The State of Converged Security Operations

Convergence is still alive, and it’s more than just a buzzword


Convergence is a Necessity

When electrical utility companies were not getting the picture on convergence, the North American Electrical Reliability Company (NERC) developed Critical Infrastructure Protection (CIP) standards that mandate many elements of convergence. For facilities covered by the regulations, the security plan has to define both “physical security perimeters” and “electronic security perimeters.”
Physical security perimeters are the physical borders surrounding computer rooms, telecommunications rooms, operations centers and other locations in which critical cyber assets are housed and for which access is controlled. Where a complete six-wall border (four walls plus a ceiling and floor) cannot be established, alternative measures of protection are required.

Electronic security perimeters are the logical border surrounding a network to which critical cyber assets are connected and for which access is controlled. Network connections to computers and control equipment are the “doors” through which to gain passage beyond the electronic security perimeter.

The NERC CIP standards actually specify that physical access control systems must protect the electronic security perimeter, and that cyber security measures must be applied to the physical access control systems. In other words, the physical and logical access control systems must protect one another. But the standards don’t stop there. Change management processes must include review and application of physical and logical security measures. Why? Because the converged application of security measures is necessary in order to establish acceptable security for critical electronic assets.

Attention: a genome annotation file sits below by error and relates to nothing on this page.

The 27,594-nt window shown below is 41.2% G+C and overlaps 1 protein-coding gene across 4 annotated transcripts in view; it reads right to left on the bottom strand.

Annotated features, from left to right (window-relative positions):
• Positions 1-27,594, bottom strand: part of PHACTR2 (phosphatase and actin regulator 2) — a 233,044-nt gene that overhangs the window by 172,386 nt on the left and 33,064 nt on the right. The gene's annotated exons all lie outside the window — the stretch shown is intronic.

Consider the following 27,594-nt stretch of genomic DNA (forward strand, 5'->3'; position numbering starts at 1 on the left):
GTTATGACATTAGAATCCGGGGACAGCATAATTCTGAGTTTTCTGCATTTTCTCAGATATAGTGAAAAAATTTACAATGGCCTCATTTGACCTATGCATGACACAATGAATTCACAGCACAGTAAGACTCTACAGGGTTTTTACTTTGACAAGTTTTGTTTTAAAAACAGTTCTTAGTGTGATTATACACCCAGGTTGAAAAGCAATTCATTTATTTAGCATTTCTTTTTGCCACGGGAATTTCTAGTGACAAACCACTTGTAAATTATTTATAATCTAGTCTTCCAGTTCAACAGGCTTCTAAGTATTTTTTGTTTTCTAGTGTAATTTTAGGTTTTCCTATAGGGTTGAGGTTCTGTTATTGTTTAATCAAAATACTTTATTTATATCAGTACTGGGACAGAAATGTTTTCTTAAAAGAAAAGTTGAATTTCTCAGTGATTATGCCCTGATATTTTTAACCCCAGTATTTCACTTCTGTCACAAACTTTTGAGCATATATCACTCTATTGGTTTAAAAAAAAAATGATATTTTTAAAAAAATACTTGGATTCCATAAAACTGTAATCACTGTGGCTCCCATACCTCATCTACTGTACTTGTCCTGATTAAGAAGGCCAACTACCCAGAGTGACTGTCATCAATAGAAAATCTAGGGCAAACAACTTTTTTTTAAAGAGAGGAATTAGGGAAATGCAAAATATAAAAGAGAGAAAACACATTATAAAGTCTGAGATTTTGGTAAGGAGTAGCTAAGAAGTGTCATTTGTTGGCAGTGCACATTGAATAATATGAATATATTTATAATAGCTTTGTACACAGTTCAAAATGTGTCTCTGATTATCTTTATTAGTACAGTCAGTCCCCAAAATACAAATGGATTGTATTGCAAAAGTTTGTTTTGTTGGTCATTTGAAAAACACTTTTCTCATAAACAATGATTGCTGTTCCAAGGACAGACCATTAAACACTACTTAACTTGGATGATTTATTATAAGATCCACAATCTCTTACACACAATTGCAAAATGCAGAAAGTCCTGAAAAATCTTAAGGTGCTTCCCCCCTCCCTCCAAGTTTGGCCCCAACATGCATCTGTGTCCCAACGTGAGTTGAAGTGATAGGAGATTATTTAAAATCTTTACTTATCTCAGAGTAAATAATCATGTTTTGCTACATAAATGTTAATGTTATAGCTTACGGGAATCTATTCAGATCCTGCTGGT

Exelon Corp. operates the largest fleet of nuclear energy plants in the United States. In a keynote address last September to the Nuclear IT Strategic Leadership (NITSL) Symposium, Susan Landahi, Exelon’s senior vice president of Operations said, “Cyber Security is going to rival physical security in importance. Physical and Cyber better learn to get along; in fact, we need to co-locate them now in the same organization.”

The State of the Union

In leading organizations, the union between corporate and physical security and IT is established around key touch points, with increasing collaboration under an overall objective to benefit from convergence that is followed up by specific planning. Organizations that are achieving the greatest benefits with convergence are those with strategic risk planning collaboration at senior levels, and who also have tactical collaboration in appropriate projects, initiatives and ongoing operations.

However, most organizations still struggle with technical and organizational convergence issues, mainly because of a lack of active convergence knowledge and planning. They do not get out in front of convergence issues — they work reactively, addressing problems as they arise, but without thought of advancing their organization into a stronger position, and without understanding the full convergence landscape.

Top-to-Bottom Convergence

Organizations that have been most successful at advancing through convergence have been those with convergence dialogs and planning going at all levels from top to bottom in the organization. These are rarely discussions about convergence itself, as a subject or topic. They are discussions about identifying and addressing risks at various levels of the organization.

How Do You Start?

Dave Tyson is Senior Director and CISO at Pacific Gas & Electric Company (PG&E). Incorporated in California in 1905, PG&E is one of the largest combination natural gas and electric utilities in the United States, serving more than five million electric customer accounts and four million-plus natural gas customer accounts. Tyson is also the author of the book “Security Convergence: Managing Enterprise Security Risk” — the working reference that I use when my security practitioner clients want to address security convergence to improve their organization’s risk profile. The book covers the full convergence spectrum in a very practical way.
Making a good start should include an important convergence insight: it is people who advance the organization’s risk awareness, set strategies and policies, collaborate and develop security plans, and put such plans into effect. People change the organization, not technology. So although there has been a great focus on “convergence” products and features in the security industry, the place to start is with people.